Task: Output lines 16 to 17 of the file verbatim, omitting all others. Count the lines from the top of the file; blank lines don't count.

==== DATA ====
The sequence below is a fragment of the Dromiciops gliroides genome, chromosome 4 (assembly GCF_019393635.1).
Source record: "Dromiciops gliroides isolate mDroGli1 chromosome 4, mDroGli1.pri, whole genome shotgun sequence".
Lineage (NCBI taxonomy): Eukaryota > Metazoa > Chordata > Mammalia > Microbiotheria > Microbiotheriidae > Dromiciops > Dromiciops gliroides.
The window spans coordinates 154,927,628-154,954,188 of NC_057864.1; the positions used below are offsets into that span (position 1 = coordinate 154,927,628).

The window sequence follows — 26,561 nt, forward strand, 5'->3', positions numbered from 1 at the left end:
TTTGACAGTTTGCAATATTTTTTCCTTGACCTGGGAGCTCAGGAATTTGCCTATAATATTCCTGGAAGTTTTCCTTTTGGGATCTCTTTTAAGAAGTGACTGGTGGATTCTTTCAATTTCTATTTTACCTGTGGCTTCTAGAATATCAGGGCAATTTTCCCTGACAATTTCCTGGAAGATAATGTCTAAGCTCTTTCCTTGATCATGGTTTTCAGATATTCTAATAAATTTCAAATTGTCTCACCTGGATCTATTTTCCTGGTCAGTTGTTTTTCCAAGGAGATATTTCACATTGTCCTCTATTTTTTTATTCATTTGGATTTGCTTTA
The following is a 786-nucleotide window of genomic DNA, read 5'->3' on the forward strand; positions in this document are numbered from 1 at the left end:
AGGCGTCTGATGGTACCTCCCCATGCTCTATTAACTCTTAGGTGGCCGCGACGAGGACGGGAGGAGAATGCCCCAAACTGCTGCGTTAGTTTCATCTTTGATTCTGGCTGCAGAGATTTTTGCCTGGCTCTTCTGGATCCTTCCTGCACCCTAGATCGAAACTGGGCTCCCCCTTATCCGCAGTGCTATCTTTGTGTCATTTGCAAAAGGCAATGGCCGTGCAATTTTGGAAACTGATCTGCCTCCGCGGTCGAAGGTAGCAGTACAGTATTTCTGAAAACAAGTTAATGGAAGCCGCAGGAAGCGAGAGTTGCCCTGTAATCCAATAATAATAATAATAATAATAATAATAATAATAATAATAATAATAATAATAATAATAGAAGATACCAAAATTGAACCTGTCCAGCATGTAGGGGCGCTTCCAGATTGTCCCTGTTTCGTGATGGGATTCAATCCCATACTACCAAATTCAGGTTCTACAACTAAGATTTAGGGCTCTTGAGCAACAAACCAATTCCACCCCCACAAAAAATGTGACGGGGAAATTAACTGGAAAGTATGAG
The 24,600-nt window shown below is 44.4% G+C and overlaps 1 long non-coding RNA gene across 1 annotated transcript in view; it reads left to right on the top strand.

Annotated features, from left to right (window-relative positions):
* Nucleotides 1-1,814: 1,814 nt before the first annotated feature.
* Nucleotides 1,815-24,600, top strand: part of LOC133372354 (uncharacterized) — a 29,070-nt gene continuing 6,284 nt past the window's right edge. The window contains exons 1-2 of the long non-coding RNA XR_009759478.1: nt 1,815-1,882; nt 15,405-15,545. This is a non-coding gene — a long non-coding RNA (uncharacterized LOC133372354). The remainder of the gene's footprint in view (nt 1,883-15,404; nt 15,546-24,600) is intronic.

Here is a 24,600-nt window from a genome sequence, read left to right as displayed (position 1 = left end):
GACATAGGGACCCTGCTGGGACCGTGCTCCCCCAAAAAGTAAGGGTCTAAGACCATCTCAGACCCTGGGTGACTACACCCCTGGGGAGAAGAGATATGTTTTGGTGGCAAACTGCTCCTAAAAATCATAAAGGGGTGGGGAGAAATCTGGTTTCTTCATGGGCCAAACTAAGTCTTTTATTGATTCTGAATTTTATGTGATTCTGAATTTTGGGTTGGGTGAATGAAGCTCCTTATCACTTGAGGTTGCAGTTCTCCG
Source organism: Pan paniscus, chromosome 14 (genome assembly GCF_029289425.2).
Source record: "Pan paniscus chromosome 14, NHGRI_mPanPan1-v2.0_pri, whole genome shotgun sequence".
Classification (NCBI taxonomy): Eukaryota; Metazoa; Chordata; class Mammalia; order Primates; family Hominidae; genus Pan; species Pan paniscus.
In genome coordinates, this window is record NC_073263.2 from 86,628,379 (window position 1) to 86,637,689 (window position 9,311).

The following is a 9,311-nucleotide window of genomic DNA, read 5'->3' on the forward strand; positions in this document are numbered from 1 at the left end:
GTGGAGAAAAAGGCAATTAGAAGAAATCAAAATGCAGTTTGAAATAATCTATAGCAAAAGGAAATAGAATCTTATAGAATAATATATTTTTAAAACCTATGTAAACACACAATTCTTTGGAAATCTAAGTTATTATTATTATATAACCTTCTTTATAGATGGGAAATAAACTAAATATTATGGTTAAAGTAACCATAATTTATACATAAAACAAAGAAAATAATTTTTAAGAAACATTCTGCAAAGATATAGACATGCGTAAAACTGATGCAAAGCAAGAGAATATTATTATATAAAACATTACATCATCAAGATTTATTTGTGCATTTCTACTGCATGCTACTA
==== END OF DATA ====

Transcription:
Source record: "Pan paniscus chromosome 14, NHGRI_mPanPan1-v2.0_pri, whole genome shotgun sequence".
Classification (NCBI taxonomy): Eukaryota; Metazoa; Chordata; class Mammalia; order Primates; family Hominidae; genus Pan; species Pan paniscus.